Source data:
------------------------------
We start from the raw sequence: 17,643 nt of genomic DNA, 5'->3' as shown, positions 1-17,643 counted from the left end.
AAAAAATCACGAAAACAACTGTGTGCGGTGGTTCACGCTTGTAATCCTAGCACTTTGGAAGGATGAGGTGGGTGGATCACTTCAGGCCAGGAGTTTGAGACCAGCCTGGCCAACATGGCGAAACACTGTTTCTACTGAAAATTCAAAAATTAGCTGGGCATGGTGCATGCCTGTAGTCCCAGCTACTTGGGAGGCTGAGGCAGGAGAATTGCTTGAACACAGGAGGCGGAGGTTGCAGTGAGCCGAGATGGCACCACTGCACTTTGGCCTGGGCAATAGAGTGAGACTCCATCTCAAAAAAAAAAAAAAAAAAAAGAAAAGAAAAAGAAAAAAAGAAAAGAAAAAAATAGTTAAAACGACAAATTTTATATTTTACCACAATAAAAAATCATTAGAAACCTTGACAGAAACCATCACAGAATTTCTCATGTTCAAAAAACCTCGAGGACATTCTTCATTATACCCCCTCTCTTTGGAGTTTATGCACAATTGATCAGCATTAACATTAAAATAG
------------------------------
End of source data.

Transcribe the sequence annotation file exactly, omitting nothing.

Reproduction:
We start from the raw sequence: 17,643 nt of genomic DNA, 5'->3' as shown, positions 1-17,643 counted from the left end.
AAAAAATCACGAAAACAACTGTGTGCGGTGGTTCACGCTTGTAATCCTAGCACTTTGGAAGGATGAGGTGGGTGGATCACTTCAGGCCAGGAGTTTGAGACCAGCCTGGCCAACATGGCGAAACACTGTTTCTACTGAAAATTCAAAAATTAGCTGGGCATGGTGCATGCCTGTAGTCCCAGCTACTTGGGAGGCTGAGGCAGGAGAATTGCTTGAACACAGGAGGCGGAGGTTGCAGTGAGCCGAGATGGCACCACTGCACTTTGGCCTGGGCAATAGAGTGAGACTCCATCTCAAAAAAAAAAAAAAAAAAAAGAAAAGAAAAAGAAAAAAAGAAAAGAAAAAAATAGTTAAAACGACAAATTTTATATTTTACCACAATAAAAAATCATTAGAAACCTTGACAGAAACCATCACAGAATTTCTCATGTTCAAAAAACCTCGAGGACATTCTTCATTATACCCCCTCTCTTTGGAGTTTATGCACAATTGATCAGCATTAACATTAAAATAG